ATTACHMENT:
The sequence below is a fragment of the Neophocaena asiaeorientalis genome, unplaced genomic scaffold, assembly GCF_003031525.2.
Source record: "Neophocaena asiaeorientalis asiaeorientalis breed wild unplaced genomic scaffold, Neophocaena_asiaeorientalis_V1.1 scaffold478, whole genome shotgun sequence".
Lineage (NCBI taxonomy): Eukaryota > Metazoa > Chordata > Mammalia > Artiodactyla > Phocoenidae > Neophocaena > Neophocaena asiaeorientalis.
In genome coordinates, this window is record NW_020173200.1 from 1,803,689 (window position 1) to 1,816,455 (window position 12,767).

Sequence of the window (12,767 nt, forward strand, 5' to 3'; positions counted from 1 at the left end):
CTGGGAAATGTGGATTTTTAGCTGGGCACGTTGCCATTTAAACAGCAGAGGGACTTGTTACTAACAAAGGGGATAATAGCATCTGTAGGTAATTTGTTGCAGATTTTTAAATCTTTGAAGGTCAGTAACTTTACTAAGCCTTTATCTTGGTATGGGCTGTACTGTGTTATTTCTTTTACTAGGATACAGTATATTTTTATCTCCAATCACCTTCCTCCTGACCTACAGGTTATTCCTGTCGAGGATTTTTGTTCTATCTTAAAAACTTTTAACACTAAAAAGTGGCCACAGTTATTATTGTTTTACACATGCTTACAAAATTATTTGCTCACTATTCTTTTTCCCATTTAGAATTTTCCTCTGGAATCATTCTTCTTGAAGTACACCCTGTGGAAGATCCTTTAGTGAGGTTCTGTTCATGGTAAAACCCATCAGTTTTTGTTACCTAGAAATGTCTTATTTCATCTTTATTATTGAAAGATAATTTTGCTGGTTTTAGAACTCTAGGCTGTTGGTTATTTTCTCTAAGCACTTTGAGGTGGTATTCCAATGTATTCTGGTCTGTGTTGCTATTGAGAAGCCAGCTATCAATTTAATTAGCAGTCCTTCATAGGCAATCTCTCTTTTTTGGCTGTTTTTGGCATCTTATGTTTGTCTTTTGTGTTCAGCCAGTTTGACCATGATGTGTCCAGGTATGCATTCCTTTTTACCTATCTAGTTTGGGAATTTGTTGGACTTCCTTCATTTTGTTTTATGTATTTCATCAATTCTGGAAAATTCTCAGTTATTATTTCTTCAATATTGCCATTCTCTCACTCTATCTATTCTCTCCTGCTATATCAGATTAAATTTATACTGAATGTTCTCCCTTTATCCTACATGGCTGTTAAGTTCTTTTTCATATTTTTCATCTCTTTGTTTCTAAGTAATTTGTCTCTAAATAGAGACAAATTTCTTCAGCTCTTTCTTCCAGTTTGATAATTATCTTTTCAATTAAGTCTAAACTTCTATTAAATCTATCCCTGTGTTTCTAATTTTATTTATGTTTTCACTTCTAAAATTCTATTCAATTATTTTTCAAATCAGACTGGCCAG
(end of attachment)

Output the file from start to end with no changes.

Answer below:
The sequence below is a fragment of the Neophocaena asiaeorientalis genome, unplaced genomic scaffold, assembly GCF_003031525.2.
Source record: "Neophocaena asiaeorientalis asiaeorientalis breed wild unplaced genomic scaffold, Neophocaena_asiaeorientalis_V1.1 scaffold478, whole genome shotgun sequence".
Lineage (NCBI taxonomy): Eukaryota > Metazoa > Chordata > Mammalia > Artiodactyla > Phocoenidae > Neophocaena > Neophocaena asiaeorientalis.
In genome coordinates, this window is record NW_020173200.1 from 1,803,689 (window position 1) to 1,816,455 (window position 12,767).

Sequence of the window (12,767 nt, forward strand, 5' to 3'; positions counted from 1 at the left end):
CTGGGAAATGTGGATTTTTAGCTGGGCACGTTGCCATTTAAACAGCAGAGGGACTTGTTACTAACAAAGGGGATAATAGCATCTGTAGGTAATTTGTTGCAGATTTTTAAATCTTTGAAGGTCAGTAACTTTACTAAGCCTTTATCTTGGTATGGGCTGTACTGTGTTATTTCTTTTACTAGGATACAGTATATTTTTATCTCCAATCACCTTCCTCCTGACCTACAGGTTATTCCTGTCGAGGATTTTTGTTCTATCTTAAAAACTTTTAACACTAAAAAGTGGCCACAGTTATTATTGTTTTACACATGCTTACAAAATTATTTGCTCACTATTCTTTTTCCCATTTAGAATTTTCCTCTGGAATCATTCTTCTTGAAGTACACCCTGTGGAAGATCCTTTAGTGAGGTTCTGTTCATGGTAAAACCCATCAGTTTTTGTTACCTAGAAATGTCTTATTTCATCTTTATTATTGAAAGATAATTTTGCTGGTTTTAGAACTCTAGGCTGTTGGTTATTTTCTCTAAGCACTTTGAGGTGGTATTCCAATGTATTCTGGTCTGTGTTGCTATTGAGAAGCCAGCTATCAATTTAATTAGCAGTCCTTCATAGGCAATCTCTCTTTTTTGGCTGTTTTTGGCATCTTATGTTTGTCTTTTGTGTTCAGCCAGTTTGACCATGATGTGTCCAGGTATGCATTCCTTTTTACCTATCTAGTTTGGGAATTTGTTGGACTTCCTTCATTTTGTTTTATGTATTTCATCAATTCTGGAAAATTCTCAGTTATTATTTCTTCAATATTGCCATTCTCTCACTCTATCTATTCTCTCCTGCTATATCAGATTAAATTTATACTGAATGTTCTCCCTTTATCCTACATGGCTGTTAAGTTCTTTTTCATATTTTTCATCTCTTTGTTTCTAAGTAATTTGTCTCTAAATAGAGACAAATTTCTTCAGCTCTTTCTTCCAGTTTGATAATTATCTTTTCAATTAAGTCTAAACTTCTATTAAATCTATCCCTGTGTTTCTAATTTTATTTATGTTTTCACTTCTAAAATTCTATTCAATTATTTTTCAAATCAGACTGGCCAG